This Wednesday, Rachel Carson students had a busy day at BOTH Willow Creek sites. As usual, the class split into three groups.  One group worked with Becca removing invasive Armenian Blackberry by the fence, which had been hidden behind an eight foot high wall of blackberry but is now completely visible- this is truly an incredible feat! The second group worked with the teacher on site measuring native plant density and growth.  The third group hiked into the older Willow Creek site and harvested adult Willow Tree and Red Osier Dogwood cuttings and then hauled them to the new site.  I am sure we were quite a site to see, parading to the new site with ten foot long tree branches in hand!  Once at the new site, these adult branches were cut into stakes and installed along the edge of the stream.  In the spring, these stakes will send out deep and fibrous roots which will hold onto the soil effectively reducing turbidity, and new trees will grow.  These new trees will offer shade to the creek lowering the temperature of the water, which will increase dissolved oxygen level, which is essential for healthy fish populations.

Wonderful job Rachel Carson, you never fail to impress!

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Friday 12/13

Tobias Elementary at Beaverton Creek Tributary

This Friday, Tobias Elementary visited a Beaverton Creek Tributary for a bioengineering project.  Students followed me to the site where we harvested adult Willow Trees.  Becca, Nicole and I then turned these branches into two foot long stakes which students installed into the side of the stream using rubber mallets.  We had extra time after installing the stakes, so students removed invasive blackberry using loppers and then walked back to the classroom.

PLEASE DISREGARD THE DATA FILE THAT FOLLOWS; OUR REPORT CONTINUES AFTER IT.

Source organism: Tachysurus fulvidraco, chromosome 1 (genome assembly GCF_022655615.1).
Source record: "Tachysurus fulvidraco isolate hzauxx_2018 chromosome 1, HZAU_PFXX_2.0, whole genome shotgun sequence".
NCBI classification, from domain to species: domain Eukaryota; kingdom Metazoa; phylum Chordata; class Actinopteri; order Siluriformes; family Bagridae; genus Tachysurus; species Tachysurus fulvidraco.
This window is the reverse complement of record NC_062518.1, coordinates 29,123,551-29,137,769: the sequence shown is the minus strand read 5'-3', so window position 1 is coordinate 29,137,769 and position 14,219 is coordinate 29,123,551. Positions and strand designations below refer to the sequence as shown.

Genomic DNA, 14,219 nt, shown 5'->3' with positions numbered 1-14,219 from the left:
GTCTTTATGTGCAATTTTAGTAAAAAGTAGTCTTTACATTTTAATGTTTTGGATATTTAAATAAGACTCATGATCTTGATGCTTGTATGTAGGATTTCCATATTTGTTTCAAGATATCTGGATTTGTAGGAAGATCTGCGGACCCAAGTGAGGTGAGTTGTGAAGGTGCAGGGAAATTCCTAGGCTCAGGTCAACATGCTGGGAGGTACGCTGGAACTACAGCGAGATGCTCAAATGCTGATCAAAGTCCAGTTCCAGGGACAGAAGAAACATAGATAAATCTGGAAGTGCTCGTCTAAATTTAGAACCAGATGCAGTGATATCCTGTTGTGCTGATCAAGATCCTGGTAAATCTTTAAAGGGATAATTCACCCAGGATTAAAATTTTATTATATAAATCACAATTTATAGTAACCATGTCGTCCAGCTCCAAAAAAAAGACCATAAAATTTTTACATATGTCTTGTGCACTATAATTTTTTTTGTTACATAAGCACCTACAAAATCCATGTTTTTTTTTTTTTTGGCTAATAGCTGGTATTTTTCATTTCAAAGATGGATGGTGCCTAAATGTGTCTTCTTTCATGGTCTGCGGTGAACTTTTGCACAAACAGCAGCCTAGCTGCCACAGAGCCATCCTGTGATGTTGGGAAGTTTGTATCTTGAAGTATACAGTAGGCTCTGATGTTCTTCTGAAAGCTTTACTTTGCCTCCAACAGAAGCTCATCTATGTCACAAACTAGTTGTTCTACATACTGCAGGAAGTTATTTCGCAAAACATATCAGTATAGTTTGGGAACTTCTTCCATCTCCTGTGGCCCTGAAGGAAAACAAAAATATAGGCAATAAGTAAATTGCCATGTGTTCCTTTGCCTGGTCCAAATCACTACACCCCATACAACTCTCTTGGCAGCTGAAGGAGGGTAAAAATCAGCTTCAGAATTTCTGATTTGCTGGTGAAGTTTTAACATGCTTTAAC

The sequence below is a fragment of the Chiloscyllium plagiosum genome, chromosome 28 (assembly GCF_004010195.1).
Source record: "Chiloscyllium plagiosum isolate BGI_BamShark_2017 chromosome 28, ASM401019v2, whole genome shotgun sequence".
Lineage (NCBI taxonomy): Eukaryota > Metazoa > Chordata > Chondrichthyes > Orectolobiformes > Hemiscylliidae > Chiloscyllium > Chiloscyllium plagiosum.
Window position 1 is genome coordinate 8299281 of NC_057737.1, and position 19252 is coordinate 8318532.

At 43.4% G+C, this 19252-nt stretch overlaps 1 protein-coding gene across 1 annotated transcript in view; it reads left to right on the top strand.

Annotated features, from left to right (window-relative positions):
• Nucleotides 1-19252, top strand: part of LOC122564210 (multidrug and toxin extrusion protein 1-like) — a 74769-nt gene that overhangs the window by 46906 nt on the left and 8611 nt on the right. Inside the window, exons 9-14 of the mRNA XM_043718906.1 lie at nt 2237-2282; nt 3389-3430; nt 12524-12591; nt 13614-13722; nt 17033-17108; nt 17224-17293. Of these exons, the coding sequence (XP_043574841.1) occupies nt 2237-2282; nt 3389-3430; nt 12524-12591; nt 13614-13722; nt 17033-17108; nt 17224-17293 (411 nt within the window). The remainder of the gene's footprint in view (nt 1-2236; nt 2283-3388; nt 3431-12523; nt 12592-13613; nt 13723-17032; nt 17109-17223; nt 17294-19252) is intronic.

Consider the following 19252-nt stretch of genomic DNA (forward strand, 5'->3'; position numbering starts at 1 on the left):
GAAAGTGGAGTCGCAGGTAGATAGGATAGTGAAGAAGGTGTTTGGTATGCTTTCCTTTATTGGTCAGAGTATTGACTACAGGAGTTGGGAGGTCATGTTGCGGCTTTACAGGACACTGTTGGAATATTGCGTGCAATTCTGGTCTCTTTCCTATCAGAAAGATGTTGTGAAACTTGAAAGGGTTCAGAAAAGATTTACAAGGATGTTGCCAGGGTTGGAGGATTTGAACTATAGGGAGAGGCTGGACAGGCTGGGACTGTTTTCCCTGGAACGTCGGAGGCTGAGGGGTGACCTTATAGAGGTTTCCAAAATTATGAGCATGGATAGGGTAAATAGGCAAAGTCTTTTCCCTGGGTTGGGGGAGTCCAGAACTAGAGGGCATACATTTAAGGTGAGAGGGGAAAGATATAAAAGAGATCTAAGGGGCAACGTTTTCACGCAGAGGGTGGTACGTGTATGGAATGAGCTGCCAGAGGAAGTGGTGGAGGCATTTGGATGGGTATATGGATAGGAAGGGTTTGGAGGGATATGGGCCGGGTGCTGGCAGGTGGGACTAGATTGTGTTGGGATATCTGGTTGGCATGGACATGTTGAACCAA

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Great Job Tobias and Rachel Carson!  I am excited to see how successful our stakes grow in the spring!

Thank you for all of your help,

 

Dane Breslin

Dogwood or Ninebark? Snowberry or Cedar? Which native plant did you plant this week?

Green Team Week November 18th to November 25th

Written by Jesuit Volunteers Dane Breslin and Becca Strohm

East Side Sites

Spring Mountain Elementary @ Mt. Scott Creek November 19th

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Spring Mountain Elementary students made a visit to Mt. Scoot Creek to do some  native planting this week.  Having removed invasive plants last month there was plenty of room to put in some lovely natives. Before planting we learned some plant I.D skills to be able to tell our different natives apart.  We looked at our plants to see if they were opposite, alternate or whorled, had simple or compound leaves and if the plant had a different leaf shape.  Some plants we learned were snowberry, ninebark, western red cedar and rose.  Students then went to work planting 65 native plants!  Great job Spring Mountain Green Team- we’ll see you next month at Mt. Scott Creek!

Portland Lutheran School @ Sandy River for Salmon Toss November 20th